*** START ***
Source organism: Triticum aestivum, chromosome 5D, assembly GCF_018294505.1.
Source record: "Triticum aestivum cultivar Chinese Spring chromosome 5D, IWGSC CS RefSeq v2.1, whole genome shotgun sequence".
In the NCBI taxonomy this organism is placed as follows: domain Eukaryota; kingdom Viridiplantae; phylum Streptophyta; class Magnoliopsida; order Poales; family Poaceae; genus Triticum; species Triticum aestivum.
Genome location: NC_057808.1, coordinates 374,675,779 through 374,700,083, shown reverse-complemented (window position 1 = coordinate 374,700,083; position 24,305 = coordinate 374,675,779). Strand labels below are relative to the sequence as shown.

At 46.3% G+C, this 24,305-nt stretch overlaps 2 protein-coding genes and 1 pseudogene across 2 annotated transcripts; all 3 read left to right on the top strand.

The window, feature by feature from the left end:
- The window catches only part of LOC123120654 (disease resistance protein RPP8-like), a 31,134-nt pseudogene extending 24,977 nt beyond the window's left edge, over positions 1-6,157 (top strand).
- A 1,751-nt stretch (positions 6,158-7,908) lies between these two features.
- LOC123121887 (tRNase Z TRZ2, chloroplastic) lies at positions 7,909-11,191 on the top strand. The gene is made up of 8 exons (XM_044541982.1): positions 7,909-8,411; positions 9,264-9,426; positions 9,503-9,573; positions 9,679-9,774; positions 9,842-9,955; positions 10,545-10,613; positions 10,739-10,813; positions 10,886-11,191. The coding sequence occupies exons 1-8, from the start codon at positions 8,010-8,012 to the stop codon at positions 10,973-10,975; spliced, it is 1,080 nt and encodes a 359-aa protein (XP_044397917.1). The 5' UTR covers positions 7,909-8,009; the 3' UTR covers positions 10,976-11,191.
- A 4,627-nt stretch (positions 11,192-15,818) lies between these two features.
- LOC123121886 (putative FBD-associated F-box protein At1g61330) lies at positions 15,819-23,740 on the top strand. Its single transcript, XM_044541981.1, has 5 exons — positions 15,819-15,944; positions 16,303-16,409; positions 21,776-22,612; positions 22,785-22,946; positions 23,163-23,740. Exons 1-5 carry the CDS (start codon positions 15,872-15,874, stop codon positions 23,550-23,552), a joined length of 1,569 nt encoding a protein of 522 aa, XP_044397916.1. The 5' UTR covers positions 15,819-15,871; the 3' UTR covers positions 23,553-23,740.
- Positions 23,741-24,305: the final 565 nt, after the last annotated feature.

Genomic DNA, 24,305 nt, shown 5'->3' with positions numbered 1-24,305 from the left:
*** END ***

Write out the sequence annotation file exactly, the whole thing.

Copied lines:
Source organism: Triticum aestivum, chromosome 5D, assembly GCF_018294505.1.
Source record: "Triticum aestivum cultivar Chinese Spring chromosome 5D, IWGSC CS RefSeq v2.1, whole genome shotgun sequence".
In the NCBI taxonomy this organism is placed as follows: domain Eukaryota; kingdom Viridiplantae; phylum Streptophyta; class Magnoliopsida; order Poales; family Poaceae; genus Triticum; species Triticum aestivum.
Genome location: NC_057808.1, coordinates 374,675,779 through 374,700,083, shown reverse-complemented (window position 1 = coordinate 374,700,083; position 24,305 = coordinate 374,675,779). Strand labels below are relative to the sequence as shown.

At 46.3% G+C, this 24,305-nt stretch overlaps 2 protein-coding genes and 1 pseudogene across 2 annotated transcripts; all 3 read left to right on the top strand.

The window, feature by feature from the left end:
- The window catches only part of LOC123120654 (disease resistance protein RPP8-like), a 31,134-nt pseudogene extending 24,977 nt beyond the window's left edge, over positions 1-6,157 (top strand).
- A 1,751-nt stretch (positions 6,158-7,908) lies between these two features.
- LOC123121887 (tRNase Z TRZ2, chloroplastic) lies at positions 7,909-11,191 on the top strand. The gene is made up of 8 exons (XM_044541982.1): positions 7,909-8,411; positions 9,264-9,426; positions 9,503-9,573; positions 9,679-9,774; positions 9,842-9,955; positions 10,545-10,613; positions 10,739-10,813; positions 10,886-11,191. The coding sequence occupies exons 1-8, from the start codon at positions 8,010-8,012 to the stop codon at positions 10,973-10,975; spliced, it is 1,080 nt and encodes a 359-aa protein (XP_044397917.1). The 5' UTR covers positions 7,909-8,009; the 3' UTR covers positions 10,976-11,191.
- A 4,627-nt stretch (positions 11,192-15,818) lies between these two features.
- LOC123121886 (putative FBD-associated F-box protein At1g61330) lies at positions 15,819-23,740 on the top strand. Its single transcript, XM_044541981.1, has 5 exons — positions 15,819-15,944; positions 16,303-16,409; positions 21,776-22,612; positions 22,785-22,946; positions 23,163-23,740. Exons 1-5 carry the CDS (start codon positions 15,872-15,874, stop codon positions 23,550-23,552), a joined length of 1,569 nt encoding a protein of 522 aa, XP_044397916.1. The 5' UTR covers positions 15,819-15,871; the 3' UTR covers positions 23,553-23,740.
- Positions 23,741-24,305: the final 565 nt, after the last annotated feature.

Genomic DNA, 24,305 nt, shown 5'->3' with positions numbered 1-24,305 from the left: